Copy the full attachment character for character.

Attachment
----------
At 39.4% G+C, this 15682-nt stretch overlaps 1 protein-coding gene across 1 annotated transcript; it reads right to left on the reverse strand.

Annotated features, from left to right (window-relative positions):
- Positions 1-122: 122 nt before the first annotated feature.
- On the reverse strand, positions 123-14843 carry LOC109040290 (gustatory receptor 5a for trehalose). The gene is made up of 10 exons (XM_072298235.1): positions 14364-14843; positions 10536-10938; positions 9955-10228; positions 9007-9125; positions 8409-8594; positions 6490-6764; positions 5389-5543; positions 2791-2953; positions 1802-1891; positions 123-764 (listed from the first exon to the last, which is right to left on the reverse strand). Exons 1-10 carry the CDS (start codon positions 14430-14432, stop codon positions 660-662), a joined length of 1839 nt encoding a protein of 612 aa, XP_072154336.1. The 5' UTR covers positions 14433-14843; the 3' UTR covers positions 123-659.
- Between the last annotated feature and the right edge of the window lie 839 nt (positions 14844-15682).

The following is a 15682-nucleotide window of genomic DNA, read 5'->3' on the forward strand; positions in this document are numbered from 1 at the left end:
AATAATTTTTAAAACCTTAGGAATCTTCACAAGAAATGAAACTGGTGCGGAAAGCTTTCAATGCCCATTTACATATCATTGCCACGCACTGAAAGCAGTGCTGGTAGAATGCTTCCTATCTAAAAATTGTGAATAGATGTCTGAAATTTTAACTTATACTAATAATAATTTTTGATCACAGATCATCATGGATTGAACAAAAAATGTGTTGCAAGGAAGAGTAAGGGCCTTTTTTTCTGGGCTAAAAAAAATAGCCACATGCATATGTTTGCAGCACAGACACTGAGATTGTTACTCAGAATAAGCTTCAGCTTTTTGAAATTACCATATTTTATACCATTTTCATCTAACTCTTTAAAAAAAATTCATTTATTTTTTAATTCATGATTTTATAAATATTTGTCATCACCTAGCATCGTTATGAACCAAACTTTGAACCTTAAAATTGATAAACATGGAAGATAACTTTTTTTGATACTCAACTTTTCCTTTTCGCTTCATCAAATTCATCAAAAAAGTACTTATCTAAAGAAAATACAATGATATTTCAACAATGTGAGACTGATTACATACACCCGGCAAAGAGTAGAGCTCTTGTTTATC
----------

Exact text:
At 39.4% G+C, this 15682-nt stretch overlaps 1 protein-coding gene across 1 annotated transcript; it reads right to left on the reverse strand.

Annotated features, from left to right (window-relative positions):
- Positions 1-122: 122 nt before the first annotated feature.
- On the reverse strand, positions 123-14843 carry LOC109040290 (gustatory receptor 5a for trehalose). The gene is made up of 10 exons (XM_072298235.1): positions 14364-14843; positions 10536-10938; positions 9955-10228; positions 9007-9125; positions 8409-8594; positions 6490-6764; positions 5389-5543; positions 2791-2953; positions 1802-1891; positions 123-764 (listed from the first exon to the last, which is right to left on the reverse strand). Exons 1-10 carry the CDS (start codon positions 14430-14432, stop codon positions 660-662), a joined length of 1839 nt encoding a protein of 612 aa, XP_072154336.1. The 5' UTR covers positions 14433-14843; the 3' UTR covers positions 123-659.
- Between the last annotated feature and the right edge of the window lie 839 nt (positions 14844-15682).

The following is a 15682-nucleotide window of genomic DNA, read 5'->3' on the forward strand; positions in this document are numbered from 1 at the left end:
AATAATTTTTAAAACCTTAGGAATCTTCACAAGAAATGAAACTGGTGCGGAAAGCTTTCAATGCCCATTTACATATCATTGCCACGCACTGAAAGCAGTGCTGGTAGAATGCTTCCTATCTAAAAATTGTGAATAGATGTCTGAAATTTTAACTTATACTAATAATAATTTTTGATCACAGATCATCATGGATTGAACAAAAAATGTGTTGCAAGGAAGAGTAAGGGCCTTTTTTTCTGGGCTAAAAAAAATAGCCACATGCATATGTTTGCAGCACAGACACTGAGATTGTTACTCAGAATAAGCTTCAGCTTTTTGAAATTACCATATTTTATACCATTTTCATCTAACTCTTTAAAAAAAATTCATTTATTTTTTAATTCATGATTTTATAAATATTTGTCATCACCTAGCATCGTTATGAACCAAACTTTGAACCTTAAAATTGATAAACATGGAAGATAACTTTTTTTGATACTCAACTTTTCCTTTTCGCTTCATCAAATTCATCAAAAAAGTACTTATCTAAAGAAAATACAATGATATTTCAACAATGTGAGACTGATTACATACACCCGGCAAAGAGTAGAGCTCTTGTTTATC